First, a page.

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United States v. Cuyler


decided: September 29, 1978.



Before Adams, Weis and Higginbotham, Circuit Judges.

Author: Higginbotham


Arthur Perry has appealed from the district court's denial of his petition for a writ of habeas corpus. Petitioner contends that he was deprived of his right under the Sixth and Fourteenth Amendments to a fair trial because the judge who presided at his trial had attended the funeral of petitioner's alleged murder victim. Although we share the dissent's concern that even the appearance of judicial bias be avoided, we do not believe that there was such an appearance of bias here as would deprive petitioner of his constitutional right to a fair and impartial trial. We will therefore affirm the order of the district court.

In affirming the judgment of the district court, we are mindful that our sole standard of review is whether there has been a "violation of the Constitution . . . of the United States." 28 U.S.C. ยง 2254(a). Thus we cannot exercise here the far broader supervisory powers that this court has over the federal district courts within our circuit. Under those supervisory powers, federal trial courts can be required to comport with standards far more rigorous than those set by the Constitution or by federal statute. See McNabb v. U. S., 318 U.S. 332, 341, 63 S. Ct. 608, 87 L. Ed. 819 (1942); U. S. v. Schiavo, 504 F.2d 1, 7 (3d Cir.) (in banc), Cert. denied, 419 U.S. 1096, 95 S. Ct. 690, 42 L. Ed. 2d 688 (1974). In all due respect and despite the thoughtfulness of his opinion, we submit that the dissenting judge seeks to enforce a standard that would be appropriate only if this court had supervisory powers to set standards for state trial courts even in the absence of a constitutional violation.


The Pennsylvania Supreme Court recited the events giving rise to this action as follows:

On February 9, 1972, two men entered the Choo-Choo Bar in Philadelphia. The first, later identified as the appellant Perry, ordered a beer and then left. Shortly thereafter, he returned and sat down toward the front of the bar. The second man, identified by the barmaid as Joseph Watson with whom the barmaid attended school, entered through the side door armed with a shotgun. Watson announced that there was to be a robbery and the two men ordered all the patrons into the restrooms at the rear of the bar. One patron, Douglas Alexander, an off-duty police officer, waited for the other patrons to get to the rear of the bar, then drew his service revolver and shot Watson in the left thigh. Watson fired his weapon at Alexander and fatally wounded him. Perry helped Watson to leave the bar and the two then fled in a stolen automobile . . . (W)hen the police, who were looking for Watson from the personal identification given by the barmaid, questioned Watson in the hospital, he gave a statement which not only incriminated himself but implicated Perry and gave the police an address where he might be found. Patrolmen were radioed, told of the information received from Watson and directed to apprehend Perry.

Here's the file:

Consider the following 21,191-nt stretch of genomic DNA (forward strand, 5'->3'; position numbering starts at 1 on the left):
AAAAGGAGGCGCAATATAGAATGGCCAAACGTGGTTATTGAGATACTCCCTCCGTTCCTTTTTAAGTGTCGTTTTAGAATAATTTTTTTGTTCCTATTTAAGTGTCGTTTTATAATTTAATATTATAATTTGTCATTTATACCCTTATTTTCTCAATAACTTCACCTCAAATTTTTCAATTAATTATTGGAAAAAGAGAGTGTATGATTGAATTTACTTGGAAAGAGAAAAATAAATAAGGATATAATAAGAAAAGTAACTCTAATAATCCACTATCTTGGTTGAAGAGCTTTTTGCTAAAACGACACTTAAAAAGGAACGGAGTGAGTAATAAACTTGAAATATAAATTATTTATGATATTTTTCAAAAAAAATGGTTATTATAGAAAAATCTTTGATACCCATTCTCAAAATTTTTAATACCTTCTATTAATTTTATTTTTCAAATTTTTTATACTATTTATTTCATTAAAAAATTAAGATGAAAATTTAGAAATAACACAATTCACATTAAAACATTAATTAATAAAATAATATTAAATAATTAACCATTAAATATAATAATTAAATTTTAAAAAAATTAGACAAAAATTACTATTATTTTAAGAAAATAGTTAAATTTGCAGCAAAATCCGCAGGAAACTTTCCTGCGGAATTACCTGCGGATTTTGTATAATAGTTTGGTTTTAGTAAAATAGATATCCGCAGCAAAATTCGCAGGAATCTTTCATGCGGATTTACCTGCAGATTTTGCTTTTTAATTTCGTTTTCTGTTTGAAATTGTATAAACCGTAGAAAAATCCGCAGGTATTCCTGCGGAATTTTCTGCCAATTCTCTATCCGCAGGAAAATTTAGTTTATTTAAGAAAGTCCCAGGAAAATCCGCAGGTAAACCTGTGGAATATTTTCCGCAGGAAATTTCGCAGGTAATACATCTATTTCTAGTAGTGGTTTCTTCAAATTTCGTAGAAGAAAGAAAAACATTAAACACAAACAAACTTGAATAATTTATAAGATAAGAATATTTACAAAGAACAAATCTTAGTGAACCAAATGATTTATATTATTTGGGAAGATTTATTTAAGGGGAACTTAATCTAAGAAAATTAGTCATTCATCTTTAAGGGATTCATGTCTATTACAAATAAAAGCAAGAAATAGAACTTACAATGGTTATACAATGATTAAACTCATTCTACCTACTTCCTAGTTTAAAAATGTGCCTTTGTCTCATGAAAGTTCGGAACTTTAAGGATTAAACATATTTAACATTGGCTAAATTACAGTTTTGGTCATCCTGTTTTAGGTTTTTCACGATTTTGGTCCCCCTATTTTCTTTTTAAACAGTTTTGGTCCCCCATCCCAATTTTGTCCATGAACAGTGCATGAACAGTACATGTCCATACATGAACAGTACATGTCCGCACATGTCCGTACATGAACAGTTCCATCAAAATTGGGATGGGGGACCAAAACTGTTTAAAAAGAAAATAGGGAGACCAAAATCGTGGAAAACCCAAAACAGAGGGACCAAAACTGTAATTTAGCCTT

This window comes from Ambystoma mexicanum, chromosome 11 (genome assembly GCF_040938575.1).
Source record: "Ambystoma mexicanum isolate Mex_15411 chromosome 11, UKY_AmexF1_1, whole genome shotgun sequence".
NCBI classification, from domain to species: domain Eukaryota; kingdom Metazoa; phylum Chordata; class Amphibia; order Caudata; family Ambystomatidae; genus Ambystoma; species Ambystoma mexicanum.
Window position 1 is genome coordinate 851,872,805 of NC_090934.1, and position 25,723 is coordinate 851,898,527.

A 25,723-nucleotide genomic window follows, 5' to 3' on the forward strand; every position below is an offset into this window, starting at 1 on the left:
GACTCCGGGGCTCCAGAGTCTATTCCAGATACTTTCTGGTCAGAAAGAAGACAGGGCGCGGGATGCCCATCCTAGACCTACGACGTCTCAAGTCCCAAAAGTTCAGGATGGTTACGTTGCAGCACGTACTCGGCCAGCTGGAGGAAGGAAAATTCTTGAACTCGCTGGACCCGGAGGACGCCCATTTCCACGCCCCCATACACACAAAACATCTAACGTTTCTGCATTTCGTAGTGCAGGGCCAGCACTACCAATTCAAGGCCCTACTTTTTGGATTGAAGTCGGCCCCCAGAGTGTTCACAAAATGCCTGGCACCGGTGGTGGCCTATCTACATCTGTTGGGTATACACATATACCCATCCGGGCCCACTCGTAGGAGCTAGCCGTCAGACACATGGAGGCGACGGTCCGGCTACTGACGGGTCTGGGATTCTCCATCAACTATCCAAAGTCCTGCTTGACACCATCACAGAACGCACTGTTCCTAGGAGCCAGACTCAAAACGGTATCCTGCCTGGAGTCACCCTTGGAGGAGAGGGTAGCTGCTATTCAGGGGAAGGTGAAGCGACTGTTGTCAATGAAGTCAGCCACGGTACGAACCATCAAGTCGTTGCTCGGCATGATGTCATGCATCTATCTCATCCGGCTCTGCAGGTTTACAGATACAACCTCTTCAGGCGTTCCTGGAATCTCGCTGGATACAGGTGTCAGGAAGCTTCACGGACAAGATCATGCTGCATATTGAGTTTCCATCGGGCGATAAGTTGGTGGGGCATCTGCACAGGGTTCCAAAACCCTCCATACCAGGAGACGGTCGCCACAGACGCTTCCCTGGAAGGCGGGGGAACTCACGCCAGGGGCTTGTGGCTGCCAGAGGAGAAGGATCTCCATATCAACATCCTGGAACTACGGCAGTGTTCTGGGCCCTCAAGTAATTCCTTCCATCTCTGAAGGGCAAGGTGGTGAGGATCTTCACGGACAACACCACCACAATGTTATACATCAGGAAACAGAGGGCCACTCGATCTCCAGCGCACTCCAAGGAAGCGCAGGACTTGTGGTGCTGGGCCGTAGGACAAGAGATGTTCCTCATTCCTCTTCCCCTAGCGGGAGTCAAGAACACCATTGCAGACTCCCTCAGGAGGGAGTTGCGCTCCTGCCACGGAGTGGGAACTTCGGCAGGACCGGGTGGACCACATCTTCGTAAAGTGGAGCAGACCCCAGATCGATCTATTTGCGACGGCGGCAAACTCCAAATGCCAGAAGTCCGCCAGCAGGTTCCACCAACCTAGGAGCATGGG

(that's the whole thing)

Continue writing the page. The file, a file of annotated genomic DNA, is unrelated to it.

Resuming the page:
Commonwealth v. Perry, 468 Pa. 515, 364 A.2d 312, 314 (1976). In April of 1974, two years and two months after his arrest, petitioner was tried in the Court of Common Pleas of Philadelphia County and convicted by a jury on charges of murder, conspiracy, aggravated robbery and burglary. The trial judge, James T. McDermott, informed petitioner's counsel prior to trial that he had attended the funeral of the detective. Counsel moved that Judge McDermott disqualify himself. Judge McDermott denied the motion. He stated that his acquaintance with the detective "was only that as a witness who had oftentimes appeared here in court" and that such acquaintance "is totally irrelevant in the Court's mind to the question of the guilt or innocence of this defendant." Commonwealth v. Perry, 468 Pa. 515, 364 A.2d 312, 317 (Pa.1976).

The Supreme Court of Pennsylvania denied petitioner's contention that Judge McDermott's failure to recuse himself required the granting of a new trial. Commonwealth v. Perry, supra.*fn1 Petitioner then sought a writ of habeas corpus in the district court, the denial of which is the subject of this appeal.


Petitioner contends that actual prejudice is evidenced by the following actions of the trial judge:

1. Judge McDermott sentenced petitioner to life imprisonment on the murder count and from 10 to 20 years each on the robbery and burglary counts, the sentences to run consecutively.

2. Judge McDermott stated that although voluntary manslaughter was a possible verdict, in his opinion he did not believe it to be a proper one.

3. Judge McDermott refused, on one occasion, to meet with petitioner's counsel at side bar.

4. Judge McDermott asked several questions during the cross-examination of Petitioner (86-88a).

5. Judge McDermott made certain comments, during the jury charge, that allegedly bolstered the credibility of a key witness (66-68a).

6. Judge McDermott refused to sequester the homicide detective, Cecil Willis, who testified for the prosecution.

We have considered these contentions and have examined the relevant excerpts from the trial transcripts and we conclude that no actual prejudice has been shown on this record. Certainly, no individual act of the trial judge revealed a prejudice toward petitioner and we do not believe that such prejudice is observable even when these acts are considered in the aggregate.